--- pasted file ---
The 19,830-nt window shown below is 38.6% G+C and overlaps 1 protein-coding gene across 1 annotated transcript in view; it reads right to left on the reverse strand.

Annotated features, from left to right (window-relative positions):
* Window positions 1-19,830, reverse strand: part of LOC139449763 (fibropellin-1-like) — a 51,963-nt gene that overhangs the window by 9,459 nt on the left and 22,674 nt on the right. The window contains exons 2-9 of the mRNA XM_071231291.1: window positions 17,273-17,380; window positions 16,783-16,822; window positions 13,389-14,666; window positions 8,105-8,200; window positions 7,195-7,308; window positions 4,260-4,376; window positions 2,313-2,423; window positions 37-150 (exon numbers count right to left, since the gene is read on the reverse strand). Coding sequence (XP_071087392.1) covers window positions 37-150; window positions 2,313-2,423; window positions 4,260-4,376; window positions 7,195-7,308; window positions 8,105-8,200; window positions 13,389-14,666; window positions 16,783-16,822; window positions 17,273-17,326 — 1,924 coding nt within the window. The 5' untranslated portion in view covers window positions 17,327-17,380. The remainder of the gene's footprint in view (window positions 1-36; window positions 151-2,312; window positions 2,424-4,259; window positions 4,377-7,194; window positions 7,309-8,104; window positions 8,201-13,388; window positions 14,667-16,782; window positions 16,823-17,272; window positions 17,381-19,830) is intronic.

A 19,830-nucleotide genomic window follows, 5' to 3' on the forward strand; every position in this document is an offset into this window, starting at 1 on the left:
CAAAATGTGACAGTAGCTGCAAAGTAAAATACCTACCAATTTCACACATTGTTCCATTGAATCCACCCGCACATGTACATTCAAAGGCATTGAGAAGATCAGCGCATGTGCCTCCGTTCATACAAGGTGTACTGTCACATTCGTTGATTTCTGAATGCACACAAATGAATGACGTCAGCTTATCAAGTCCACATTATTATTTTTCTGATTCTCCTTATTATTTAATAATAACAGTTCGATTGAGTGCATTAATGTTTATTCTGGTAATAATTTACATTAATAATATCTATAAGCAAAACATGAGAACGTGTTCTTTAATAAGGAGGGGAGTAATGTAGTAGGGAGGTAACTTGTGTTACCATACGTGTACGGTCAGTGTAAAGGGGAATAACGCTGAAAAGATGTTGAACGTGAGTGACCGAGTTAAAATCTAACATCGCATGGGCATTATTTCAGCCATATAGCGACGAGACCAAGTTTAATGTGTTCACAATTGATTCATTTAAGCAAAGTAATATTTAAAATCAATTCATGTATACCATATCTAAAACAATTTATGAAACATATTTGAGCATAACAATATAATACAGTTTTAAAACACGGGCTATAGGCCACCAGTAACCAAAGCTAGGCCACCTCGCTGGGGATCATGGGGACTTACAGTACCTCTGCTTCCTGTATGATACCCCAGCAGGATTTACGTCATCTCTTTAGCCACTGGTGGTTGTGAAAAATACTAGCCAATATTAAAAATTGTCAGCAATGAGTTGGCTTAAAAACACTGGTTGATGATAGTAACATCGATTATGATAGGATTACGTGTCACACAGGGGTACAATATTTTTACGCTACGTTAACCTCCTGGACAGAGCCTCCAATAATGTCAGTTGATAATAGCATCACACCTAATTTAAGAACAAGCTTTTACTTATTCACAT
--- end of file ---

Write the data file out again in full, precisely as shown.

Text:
The 19,830-nt window shown below is 38.6% G+C and overlaps 1 protein-coding gene across 1 annotated transcript in view; it reads right to left on the reverse strand.

Annotated features, from left to right (window-relative positions):
* Window positions 1-19,830, reverse strand: part of LOC139449763 (fibropellin-1-like) — a 51,963-nt gene that overhangs the window by 9,459 nt on the left and 22,674 nt on the right. The window contains exons 2-9 of the mRNA XM_071231291.1: window positions 17,273-17,380; window positions 16,783-16,822; window positions 13,389-14,666; window positions 8,105-8,200; window positions 7,195-7,308; window positions 4,260-4,376; window positions 2,313-2,423; window positions 37-150 (exon numbers count right to left, since the gene is read on the reverse strand). Coding sequence (XP_071087392.1) covers window positions 37-150; window positions 2,313-2,423; window positions 4,260-4,376; window positions 7,195-7,308; window positions 8,105-8,200; window positions 13,389-14,666; window positions 16,783-16,822; window positions 17,273-17,326 — 1,924 coding nt within the window. The 5' untranslated portion in view covers window positions 17,327-17,380. The remainder of the gene's footprint in view (window positions 1-36; window positions 151-2,312; window positions 2,424-4,259; window positions 4,377-7,194; window positions 7,309-8,104; window positions 8,201-13,388; window positions 14,667-16,782; window positions 16,823-17,272; window positions 17,381-19,830) is intronic.

A 19,830-nucleotide genomic window follows, 5' to 3' on the forward strand; every position in this document is an offset into this window, starting at 1 on the left:
CAAAATGTGACAGTAGCTGCAAAGTAAAATACCTACCAATTTCACACATTGTTCCATTGAATCCACCCGCACATGTACATTCAAAGGCATTGAGAAGATCAGCGCATGTGCCTCCGTTCATACAAGGTGTACTGTCACATTCGTTGATTTCTGAATGCACACAAATGAATGACGTCAGCTTATCAAGTCCACATTATTATTTTTCTGATTCTCCTTATTATTTAATAATAACAGTTCGATTGAGTGCATTAATGTTTATTCTGGTAATAATTTACATTAATAATATCTATAAGCAAAACATGAGAACGTGTTCTTTAATAAGGAGGGGAGTAATGTAGTAGGGAGGTAACTTGTGTTACCATACGTGTACGGTCAGTGTAAAGGGGAATAACGCTGAAAAGATGTTGAACGTGAGTGACCGAGTTAAAATCTAACATCGCATGGGCATTATTTCAGCCATATAGCGACGAGACCAAGTTTAATGTGTTCACAATTGATTCATTTAAGCAAAGTAATATTTAAAATCAATTCATGTATACCATATCTAAAACAATTTATGAAACATATTTGAGCATAACAATATAATACAGTTTTAAAACACGGGCTATAGGCCACCAGTAACCAAAGCTAGGCCACCTCGCTGGGGATCATGGGGACTTACAGTACCTCTGCTTCCTGTATGATACCCCAGCAGGATTTACGTCATCTCTTTAGCCACTGGTGGTTGTGAAAAATACTAGCCAATATTAAAAATTGTCAGCAATGAGTTGGCTTAAAAACACTGGTTGATGATAGTAACATCGATTATGATAGGATTACGTGTCACACAGGGGTACAATATTTTTACGCTACGTTAACCTCCTGGACAGAGCCTCCAATAATGTCAGTTGATAATAGCATCACACCTAATTTAAGAACAAGCTTTTACTTATTCACAT